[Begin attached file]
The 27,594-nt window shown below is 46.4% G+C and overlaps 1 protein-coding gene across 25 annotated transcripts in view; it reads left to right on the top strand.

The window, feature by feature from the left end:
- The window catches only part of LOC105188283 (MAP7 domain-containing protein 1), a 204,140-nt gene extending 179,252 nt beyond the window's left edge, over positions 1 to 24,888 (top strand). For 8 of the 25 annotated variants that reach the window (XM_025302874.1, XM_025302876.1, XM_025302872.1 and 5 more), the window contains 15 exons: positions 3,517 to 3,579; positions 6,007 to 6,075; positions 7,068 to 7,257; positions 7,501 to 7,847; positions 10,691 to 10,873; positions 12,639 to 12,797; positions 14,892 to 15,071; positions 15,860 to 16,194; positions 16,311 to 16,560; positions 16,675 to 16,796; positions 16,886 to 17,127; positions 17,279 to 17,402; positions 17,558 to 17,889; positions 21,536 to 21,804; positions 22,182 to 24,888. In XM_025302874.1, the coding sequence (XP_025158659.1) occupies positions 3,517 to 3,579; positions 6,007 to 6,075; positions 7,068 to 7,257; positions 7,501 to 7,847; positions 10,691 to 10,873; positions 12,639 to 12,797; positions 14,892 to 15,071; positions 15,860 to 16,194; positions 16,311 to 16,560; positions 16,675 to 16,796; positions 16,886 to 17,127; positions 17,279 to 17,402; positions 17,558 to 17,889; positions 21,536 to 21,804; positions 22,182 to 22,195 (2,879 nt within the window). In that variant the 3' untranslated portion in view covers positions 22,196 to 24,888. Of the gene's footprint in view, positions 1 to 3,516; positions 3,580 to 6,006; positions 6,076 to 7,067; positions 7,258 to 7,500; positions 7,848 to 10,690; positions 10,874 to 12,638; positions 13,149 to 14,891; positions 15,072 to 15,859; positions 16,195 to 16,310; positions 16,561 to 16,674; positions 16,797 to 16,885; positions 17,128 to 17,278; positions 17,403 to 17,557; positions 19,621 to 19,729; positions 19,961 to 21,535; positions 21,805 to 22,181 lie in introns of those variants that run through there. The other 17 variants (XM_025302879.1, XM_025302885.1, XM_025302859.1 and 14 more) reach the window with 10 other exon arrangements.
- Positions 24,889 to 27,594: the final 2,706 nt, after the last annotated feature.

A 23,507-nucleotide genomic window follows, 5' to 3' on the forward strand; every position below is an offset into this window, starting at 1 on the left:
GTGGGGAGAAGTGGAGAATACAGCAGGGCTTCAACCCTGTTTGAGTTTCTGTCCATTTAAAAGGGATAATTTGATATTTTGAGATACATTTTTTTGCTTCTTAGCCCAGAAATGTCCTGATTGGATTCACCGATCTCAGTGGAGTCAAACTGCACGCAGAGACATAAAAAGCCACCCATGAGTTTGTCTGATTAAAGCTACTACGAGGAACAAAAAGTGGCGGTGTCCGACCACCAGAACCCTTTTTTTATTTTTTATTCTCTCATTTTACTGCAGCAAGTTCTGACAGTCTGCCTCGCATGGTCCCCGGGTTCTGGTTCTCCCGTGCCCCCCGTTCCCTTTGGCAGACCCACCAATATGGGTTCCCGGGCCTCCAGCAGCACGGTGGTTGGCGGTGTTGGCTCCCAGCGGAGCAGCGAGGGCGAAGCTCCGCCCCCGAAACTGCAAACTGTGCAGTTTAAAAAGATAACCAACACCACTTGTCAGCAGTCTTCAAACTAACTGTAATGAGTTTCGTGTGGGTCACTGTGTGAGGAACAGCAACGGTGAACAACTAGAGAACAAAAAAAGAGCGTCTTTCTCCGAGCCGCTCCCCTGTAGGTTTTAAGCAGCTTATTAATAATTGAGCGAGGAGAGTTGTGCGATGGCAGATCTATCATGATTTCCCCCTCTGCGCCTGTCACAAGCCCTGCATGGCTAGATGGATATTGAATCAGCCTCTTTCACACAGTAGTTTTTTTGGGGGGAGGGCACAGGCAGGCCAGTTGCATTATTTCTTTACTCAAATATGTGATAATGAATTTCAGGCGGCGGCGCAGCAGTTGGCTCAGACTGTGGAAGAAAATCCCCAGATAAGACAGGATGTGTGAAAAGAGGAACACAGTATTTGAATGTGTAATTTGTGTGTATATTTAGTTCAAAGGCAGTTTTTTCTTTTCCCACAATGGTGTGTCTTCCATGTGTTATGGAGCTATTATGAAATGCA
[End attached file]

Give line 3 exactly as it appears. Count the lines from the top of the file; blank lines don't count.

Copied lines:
- The window catches only part of LOC105188283 (MAP7 domain-containing protein 1), a 204,140-nt gene extending 179,252 nt beyond the window's left edge, over positions 1 to 24,888 (top strand). For 8 of the 25 annotated variants that reach the window (XM_025302874.1, XM_025302876.1, XM_025302872.1 and 5 more), the window contains 15 exons: positions 3,517 to 3,579; positions 6,007 to 6,075; positions 7,068 to 7,257; positions 7,501 to 7,847; positions 10,691 to 10,873; positions 12,639 to 12,797; positions 14,892 to 15,071; positions 15,860 to 16,194; positions 16,311 to 16,560; positions 16,675 to 16,796; positions 16,886 to 17,127; positions 17,279 to 17,402; positions 17,558 to 17,889; positions 21,536 to 21,804; positions 22,182 to 24,888. In XM_025302874.1, the coding sequence (XP_025158659.1) occupies positions 3,517 to 3,579; positions 6,007 to 6,075; positions 7,068 to 7,257; positions 7,501 to 7,847; positions 10,691 to 10,873; positions 12,639 to 12,797; positions 14,892 to 15,071; positions 15,860 to 16,194; positions 16,311 to 16,560; positions 16,675 to 16,796; positions 16,886 to 17,127; positions 17,279 to 17,402; positions 17,558 to 17,889; positions 21,536 to 21,804; positions 22,182 to 22,195 (2,879 nt within the window). In that variant the 3' untranslated portion in view covers positions 22,196 to 24,888. Of the gene's footprint in view, positions 1 to 3,516; positions 3,580 to 6,006; positions 6,076 to 7,067; positions 7,258 to 7,500; positions 7,848 to 10,690; positions 10,874 to 12,638; positions 13,149 to 14,891; positions 15,072 to 15,859; positions 16,195 to 16,310; positions 16,561 to 16,674; positions 16,797 to 16,885; positions 17,128 to 17,278; positions 17,403 to 17,557; positions 19,621 to 19,729; positions 19,961 to 21,535; positions 21,805 to 22,181 lie in introns of those variants that run through there. The other 17 variants (XM_025302879.1, XM_025302885.1, XM_025302859.1 and 14 more) reach the window with 10 other exon arrangements.